So, Dunbar didn’t look at all of the porch?  Did he glance at it quickly and then look away?  Or is he myopic?

Rash and his editors must certainly be myopic to have let this one slip: le mot juste is ‘uncomprehendingly’.  That at least makes sense.  This glaring screw-up is, however, not particularly surprising in the context of Serena as a whole: Rash clearly doesn’t know what function adverbs serve, so on the rare occasion that he realises that an adverb is called for, it doesn’t come as too much of a shock to note that he puts in the first one that occurs to him.

We can be certain that the author doesn’t know what adverbs are by looking at another little segment of Rash rashness: ‘Pemberton’s pulse still beat quick, and he knew Serena’s did as well.’

There’s such a thing as poetic license, but you have to be able to write like a poet to qualify for one.  Perhaps Rash thinks he’s writing tough prose – stripped of niceties and smelling of the stables.  But I think he just doesn’t put enough effort into it.  And that destroys my trust in him, and that makes him hard to read.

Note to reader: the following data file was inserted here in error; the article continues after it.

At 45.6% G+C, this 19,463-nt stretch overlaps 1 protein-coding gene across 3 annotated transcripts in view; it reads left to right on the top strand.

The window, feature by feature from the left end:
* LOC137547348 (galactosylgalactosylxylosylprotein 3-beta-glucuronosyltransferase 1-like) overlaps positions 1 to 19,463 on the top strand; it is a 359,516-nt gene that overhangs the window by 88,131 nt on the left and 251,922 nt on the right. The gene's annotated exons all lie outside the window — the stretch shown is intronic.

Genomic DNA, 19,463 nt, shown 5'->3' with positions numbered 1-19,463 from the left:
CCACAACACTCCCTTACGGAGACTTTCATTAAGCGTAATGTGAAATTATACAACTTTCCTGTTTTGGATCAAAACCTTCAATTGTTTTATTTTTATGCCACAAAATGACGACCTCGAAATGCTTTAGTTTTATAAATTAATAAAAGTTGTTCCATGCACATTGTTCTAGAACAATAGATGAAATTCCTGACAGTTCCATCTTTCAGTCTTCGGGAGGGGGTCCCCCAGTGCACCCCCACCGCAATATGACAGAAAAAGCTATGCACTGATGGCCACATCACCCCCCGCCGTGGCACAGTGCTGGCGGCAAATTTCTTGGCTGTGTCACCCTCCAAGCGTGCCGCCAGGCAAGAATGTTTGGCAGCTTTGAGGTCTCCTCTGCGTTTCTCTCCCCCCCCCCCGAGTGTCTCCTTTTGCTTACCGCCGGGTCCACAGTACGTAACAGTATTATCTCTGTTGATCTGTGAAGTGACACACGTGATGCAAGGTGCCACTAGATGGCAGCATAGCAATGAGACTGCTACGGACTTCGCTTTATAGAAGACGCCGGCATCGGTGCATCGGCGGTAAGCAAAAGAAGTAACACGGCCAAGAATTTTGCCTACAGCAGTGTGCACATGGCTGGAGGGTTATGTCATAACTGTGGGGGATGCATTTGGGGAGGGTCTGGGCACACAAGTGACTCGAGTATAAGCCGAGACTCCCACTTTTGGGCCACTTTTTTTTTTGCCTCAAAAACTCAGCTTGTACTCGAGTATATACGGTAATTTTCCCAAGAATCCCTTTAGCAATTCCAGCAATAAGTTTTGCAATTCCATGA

When I read a novel, I don’t want to encounter mistakes that some of my ten-year-old students would be ashamed to make.  I want to be transported by a master of the craft.  I don’t want to have to edit something as I’m reading it.

Now get out your notebook, Mr Rash, and take this down: the word you’re attempting to modify with ‘quick’ in this case is a verb: ‘beat’.  But ‘quick’ is an adjective, and adjectives modify nouns and pronouns only.  You should have tried ‘quickly’.  Because modifying verbs (and adjectives and other adverbs) is what adverbs do.

I don’t feel at all like a curmudgeon when I say that having high standards about how the English language is used is very, very important.  When we pay to see a film, we don’t want to see grainy footage shot with an obsolete mobile phone by someone in the last extremities of delirium tremens and edited by an infant on Windows Movie Maker.  And when we read a book – a published, edited work – we shouldn’t have to put up with sub-standard prose.  We ought to demand prose that is not only precise, but surpassingly beautiful also.  Give me goose-bumps, or give me some other book.

Pete Townsend spent a lot of time smashing expensive and rather lovely electric guitars.  Jimi Hendrix once set fire to one.  But Townsend and Hendrix took the trouble to learn how to play the guitar to exceptional standards first.  Reading Rash is the literary equivalent of watching a spotty adolescent stutter through three power chords on a vintage Les Paul before dashing it to matchwood on the floor.